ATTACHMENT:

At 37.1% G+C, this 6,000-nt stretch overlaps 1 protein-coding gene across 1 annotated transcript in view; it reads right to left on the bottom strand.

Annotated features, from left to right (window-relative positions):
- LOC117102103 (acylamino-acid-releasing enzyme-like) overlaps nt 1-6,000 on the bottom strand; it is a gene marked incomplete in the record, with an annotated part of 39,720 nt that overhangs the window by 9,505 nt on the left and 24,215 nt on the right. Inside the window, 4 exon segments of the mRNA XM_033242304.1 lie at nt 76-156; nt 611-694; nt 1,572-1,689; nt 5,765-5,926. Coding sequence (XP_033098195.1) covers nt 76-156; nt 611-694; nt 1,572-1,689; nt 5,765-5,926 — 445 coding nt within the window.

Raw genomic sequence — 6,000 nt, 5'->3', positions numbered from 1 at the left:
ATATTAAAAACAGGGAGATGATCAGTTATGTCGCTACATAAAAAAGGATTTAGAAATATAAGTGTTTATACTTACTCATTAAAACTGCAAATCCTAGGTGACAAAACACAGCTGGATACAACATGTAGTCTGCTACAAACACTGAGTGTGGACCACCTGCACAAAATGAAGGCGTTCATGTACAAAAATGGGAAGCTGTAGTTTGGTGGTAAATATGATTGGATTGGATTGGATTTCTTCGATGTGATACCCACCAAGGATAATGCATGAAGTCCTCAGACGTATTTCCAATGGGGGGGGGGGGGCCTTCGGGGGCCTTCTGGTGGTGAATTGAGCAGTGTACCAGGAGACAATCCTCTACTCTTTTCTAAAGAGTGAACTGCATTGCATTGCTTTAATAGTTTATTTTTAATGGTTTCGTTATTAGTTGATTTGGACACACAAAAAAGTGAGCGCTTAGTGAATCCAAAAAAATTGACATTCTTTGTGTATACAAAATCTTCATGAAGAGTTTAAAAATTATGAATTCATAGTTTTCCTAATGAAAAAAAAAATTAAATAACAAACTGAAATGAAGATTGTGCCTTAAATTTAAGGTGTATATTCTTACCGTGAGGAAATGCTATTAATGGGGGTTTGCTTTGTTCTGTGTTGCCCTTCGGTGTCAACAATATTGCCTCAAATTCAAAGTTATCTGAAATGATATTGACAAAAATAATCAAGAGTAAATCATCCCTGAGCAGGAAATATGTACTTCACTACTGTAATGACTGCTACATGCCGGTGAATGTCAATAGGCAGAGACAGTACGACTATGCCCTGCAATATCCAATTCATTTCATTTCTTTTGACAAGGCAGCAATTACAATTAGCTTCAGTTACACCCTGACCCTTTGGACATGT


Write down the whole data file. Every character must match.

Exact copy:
At 37.1% G+C, this 6,000-nt stretch overlaps 1 protein-coding gene across 1 annotated transcript in view; it reads right to left on the bottom strand.

Annotated features, from left to right (window-relative positions):
- LOC117102103 (acylamino-acid-releasing enzyme-like) overlaps nt 1-6,000 on the bottom strand; it is a gene marked incomplete in the record, with an annotated part of 39,720 nt that overhangs the window by 9,505 nt on the left and 24,215 nt on the right. Inside the window, 4 exon segments of the mRNA XM_033242304.1 lie at nt 76-156; nt 611-694; nt 1,572-1,689; nt 5,765-5,926. Coding sequence (XP_033098195.1) covers nt 76-156; nt 611-694; nt 1,572-1,689; nt 5,765-5,926 — 445 coding nt within the window.

Raw genomic sequence — 6,000 nt, 5'->3', positions numbered from 1 at the left:
ATATTAAAAACAGGGAGATGATCAGTTATGTCGCTACATAAAAAAGGATTTAGAAATATAAGTGTTTATACTTACTCATTAAAACTGCAAATCCTAGGTGACAAAACACAGCTGGATACAACATGTAGTCTGCTACAAACACTGAGTGTGGACCACCTGCACAAAATGAAGGCGTTCATGTACAAAAATGGGAAGCTGTAGTTTGGTGGTAAATATGATTGGATTGGATTGGATTTCTTCGATGTGATACCCACCAAGGATAATGCATGAAGTCCTCAGACGTATTTCCAATGGGGGGGGGGGGGCCTTCGGGGGCCTTCTGGTGGTGAATTGAGCAGTGTACCAGGAGACAATCCTCTACTCTTTTCTAAAGAGTGAACTGCATTGCATTGCTTTAATAGTTTATTTTTAATGGTTTCGTTATTAGTTGATTTGGACACACAAAAAAGTGAGCGCTTAGTGAATCCAAAAAAATTGACATTCTTTGTGTATACAAAATCTTCATGAAGAGTTTAAAAATTATGAATTCATAGTTTTCCTAATGAAAAAAAAAATTAAATAACAAACTGAAATGAAGATTGTGCCTTAAATTTAAGGTGTATATTCTTACCGTGAGGAAATGCTATTAATGGGGGTTTGCTTTGTTCTGTGTTGCCCTTCGGTGTCAACAATATTGCCTCAAATTCAAAGTTATCTGAAATGATATTGACAAAAATAATCAAGAGTAAATCATCCCTGAGCAGGAAATATGTACTTCACTACTGTAATGACTGCTACATGCCGGTGAATGTCAATAGGCAGAGACAGTACGACTATGCCCTGCAATATCCAATTCATTTCATTTCTTTTGACAAGGCAGCAATTACAATTAGCTTCAGTTACACCCTGACCCTTTGGACATGT